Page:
For example, separating out my running gear helped me see that I had way more running clothing than I needed. How many shirts do you think I need for running if I run four times a week at most (and do laundry once a week)? Ok maybe I need to layer more in winter, but I live in Vancouver! I hardly ever need more than one shirt per run. I had 15! And that was just short-sleeved shirts. I still had tank tops and long-sleeved shirts to deal with. Since I mostly wear t-shirts and use the other shirts for layering if needed, I cut it down to my four favourite tees, and the rest got cut from the team.

My suggestion for you, should you choose to accept it

Rather than go through Kondo’s categories which are: tops, bottoms, clothes that should be hung, socks, underwear, bags, accessories, clothes for specific events, and shoes, I suggest creating categories for what you do when you are wearing the clothes, and then figure out how many times a week you do that thing. Now you know how many of said item you need. Get rid of the rest! This will help with letting go of things like extra workout gear and fancy clothes (if you don’t go out much). This applies to things like socks and underwear as well, at least for me. I use different socks and underwear for running than I do for anything else, and sorting those out made me see that I could probably use a new pair of special running undies and another pair of wicking socks!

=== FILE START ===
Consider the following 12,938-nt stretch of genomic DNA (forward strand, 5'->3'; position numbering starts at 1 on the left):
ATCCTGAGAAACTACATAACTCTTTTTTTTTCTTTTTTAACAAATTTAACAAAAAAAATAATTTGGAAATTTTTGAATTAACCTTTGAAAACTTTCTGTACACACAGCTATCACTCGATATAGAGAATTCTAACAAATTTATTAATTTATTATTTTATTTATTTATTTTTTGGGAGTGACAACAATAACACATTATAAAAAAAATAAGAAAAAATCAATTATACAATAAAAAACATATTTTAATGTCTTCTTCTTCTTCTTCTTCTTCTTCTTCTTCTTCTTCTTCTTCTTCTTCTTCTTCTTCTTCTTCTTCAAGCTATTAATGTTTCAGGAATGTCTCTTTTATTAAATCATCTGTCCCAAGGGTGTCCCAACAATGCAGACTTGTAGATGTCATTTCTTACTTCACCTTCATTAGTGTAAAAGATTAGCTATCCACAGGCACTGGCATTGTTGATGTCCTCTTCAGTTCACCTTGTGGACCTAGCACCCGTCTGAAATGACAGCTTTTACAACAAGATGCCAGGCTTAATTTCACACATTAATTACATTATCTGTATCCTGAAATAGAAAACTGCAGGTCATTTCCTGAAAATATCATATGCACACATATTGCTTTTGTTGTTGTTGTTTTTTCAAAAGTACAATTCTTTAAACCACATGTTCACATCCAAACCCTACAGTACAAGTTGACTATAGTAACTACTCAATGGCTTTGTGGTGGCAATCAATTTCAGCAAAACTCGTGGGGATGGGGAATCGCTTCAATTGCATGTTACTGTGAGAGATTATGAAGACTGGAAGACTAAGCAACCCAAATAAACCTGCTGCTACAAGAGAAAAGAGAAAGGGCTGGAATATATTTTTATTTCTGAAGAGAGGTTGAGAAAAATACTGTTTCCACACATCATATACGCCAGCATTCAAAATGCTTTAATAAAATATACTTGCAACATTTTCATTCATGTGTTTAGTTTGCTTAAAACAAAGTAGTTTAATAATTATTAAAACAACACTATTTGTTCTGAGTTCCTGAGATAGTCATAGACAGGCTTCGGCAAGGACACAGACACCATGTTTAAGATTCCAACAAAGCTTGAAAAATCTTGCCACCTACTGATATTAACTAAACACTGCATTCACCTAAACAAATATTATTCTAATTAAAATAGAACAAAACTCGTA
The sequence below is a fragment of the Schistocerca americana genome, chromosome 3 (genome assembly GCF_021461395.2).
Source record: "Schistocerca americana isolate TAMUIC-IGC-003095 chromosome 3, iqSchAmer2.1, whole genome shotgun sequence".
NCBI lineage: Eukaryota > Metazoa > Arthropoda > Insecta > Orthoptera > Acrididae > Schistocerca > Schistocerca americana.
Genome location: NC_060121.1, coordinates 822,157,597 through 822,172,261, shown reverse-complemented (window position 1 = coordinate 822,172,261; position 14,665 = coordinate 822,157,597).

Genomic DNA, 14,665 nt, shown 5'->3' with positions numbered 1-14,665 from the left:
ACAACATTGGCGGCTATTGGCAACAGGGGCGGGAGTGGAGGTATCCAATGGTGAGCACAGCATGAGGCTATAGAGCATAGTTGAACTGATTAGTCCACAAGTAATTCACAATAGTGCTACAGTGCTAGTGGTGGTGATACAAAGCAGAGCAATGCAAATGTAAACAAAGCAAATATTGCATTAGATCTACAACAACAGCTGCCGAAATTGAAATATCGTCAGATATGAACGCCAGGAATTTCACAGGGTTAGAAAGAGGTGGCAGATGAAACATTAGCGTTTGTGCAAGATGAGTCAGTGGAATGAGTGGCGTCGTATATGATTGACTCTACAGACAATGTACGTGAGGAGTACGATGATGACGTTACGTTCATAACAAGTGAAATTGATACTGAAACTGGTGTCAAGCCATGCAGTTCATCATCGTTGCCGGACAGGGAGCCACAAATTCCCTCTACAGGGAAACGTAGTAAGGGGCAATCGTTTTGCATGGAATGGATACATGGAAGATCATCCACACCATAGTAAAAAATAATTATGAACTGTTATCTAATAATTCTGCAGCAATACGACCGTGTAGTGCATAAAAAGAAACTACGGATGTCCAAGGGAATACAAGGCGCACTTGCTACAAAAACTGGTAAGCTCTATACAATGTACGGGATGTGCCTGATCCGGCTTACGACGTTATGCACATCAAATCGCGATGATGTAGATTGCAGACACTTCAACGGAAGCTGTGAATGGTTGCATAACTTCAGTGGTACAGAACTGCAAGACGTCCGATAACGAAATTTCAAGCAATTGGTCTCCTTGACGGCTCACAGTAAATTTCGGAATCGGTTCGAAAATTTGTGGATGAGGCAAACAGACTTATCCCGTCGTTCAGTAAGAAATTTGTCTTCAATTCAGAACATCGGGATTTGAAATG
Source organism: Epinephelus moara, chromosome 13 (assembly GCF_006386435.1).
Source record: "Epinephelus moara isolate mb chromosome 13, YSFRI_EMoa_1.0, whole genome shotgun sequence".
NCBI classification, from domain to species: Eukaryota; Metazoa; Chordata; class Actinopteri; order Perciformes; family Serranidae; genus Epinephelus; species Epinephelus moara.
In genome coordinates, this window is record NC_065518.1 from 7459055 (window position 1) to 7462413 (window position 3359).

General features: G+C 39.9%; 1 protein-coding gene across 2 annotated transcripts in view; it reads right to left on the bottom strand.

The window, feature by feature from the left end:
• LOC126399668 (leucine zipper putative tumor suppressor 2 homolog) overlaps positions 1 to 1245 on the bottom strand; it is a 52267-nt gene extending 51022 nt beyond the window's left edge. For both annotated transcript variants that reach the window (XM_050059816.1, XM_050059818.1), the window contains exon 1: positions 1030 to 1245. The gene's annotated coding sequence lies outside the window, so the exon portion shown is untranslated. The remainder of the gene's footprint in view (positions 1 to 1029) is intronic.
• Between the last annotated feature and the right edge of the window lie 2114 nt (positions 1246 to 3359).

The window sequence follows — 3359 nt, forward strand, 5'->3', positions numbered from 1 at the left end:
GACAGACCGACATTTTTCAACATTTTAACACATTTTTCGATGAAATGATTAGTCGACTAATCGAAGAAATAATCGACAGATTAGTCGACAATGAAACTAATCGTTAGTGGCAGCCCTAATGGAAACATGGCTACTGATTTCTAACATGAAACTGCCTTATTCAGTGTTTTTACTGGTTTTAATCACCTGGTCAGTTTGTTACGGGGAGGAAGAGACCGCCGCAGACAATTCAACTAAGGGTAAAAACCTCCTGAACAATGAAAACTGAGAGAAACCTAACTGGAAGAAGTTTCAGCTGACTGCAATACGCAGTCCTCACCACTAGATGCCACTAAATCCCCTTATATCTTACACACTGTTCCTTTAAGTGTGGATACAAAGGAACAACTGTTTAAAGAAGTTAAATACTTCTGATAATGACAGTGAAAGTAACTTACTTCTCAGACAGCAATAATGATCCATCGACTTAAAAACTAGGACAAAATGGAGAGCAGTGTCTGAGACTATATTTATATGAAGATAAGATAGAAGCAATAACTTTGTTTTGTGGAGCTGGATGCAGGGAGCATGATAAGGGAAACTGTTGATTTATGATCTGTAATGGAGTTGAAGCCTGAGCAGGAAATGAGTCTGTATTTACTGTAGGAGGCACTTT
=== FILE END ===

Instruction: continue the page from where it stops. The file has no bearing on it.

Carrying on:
I went through my whole wardrobe 4 times, each time getting rid of more and more, until I was left with pieces I wear all the time already, or would wear now if it was summer.

After I went through clothing and outerwear, I went through my shoes and handbags/tote bags. This was easy for me since I had already done a huge handbag purge on one of my previous decluttering sessions. But I still managed to cut my collection down a bit more. I got rid of most of my tote bags and reusable shopping bags. I had way more than I could ever use. I got rid of most of my shoes. Most of my shoes with heels went. I love looking at them, I hate wearing them. What’s the point of keeping a bunch of heels then?

Project333 - spring
The final result, sort of. There are a few more items that I have set aside, and this doesn’t show my outerwear. This is my spring capsule wardrobe which I’ll write more about in another post.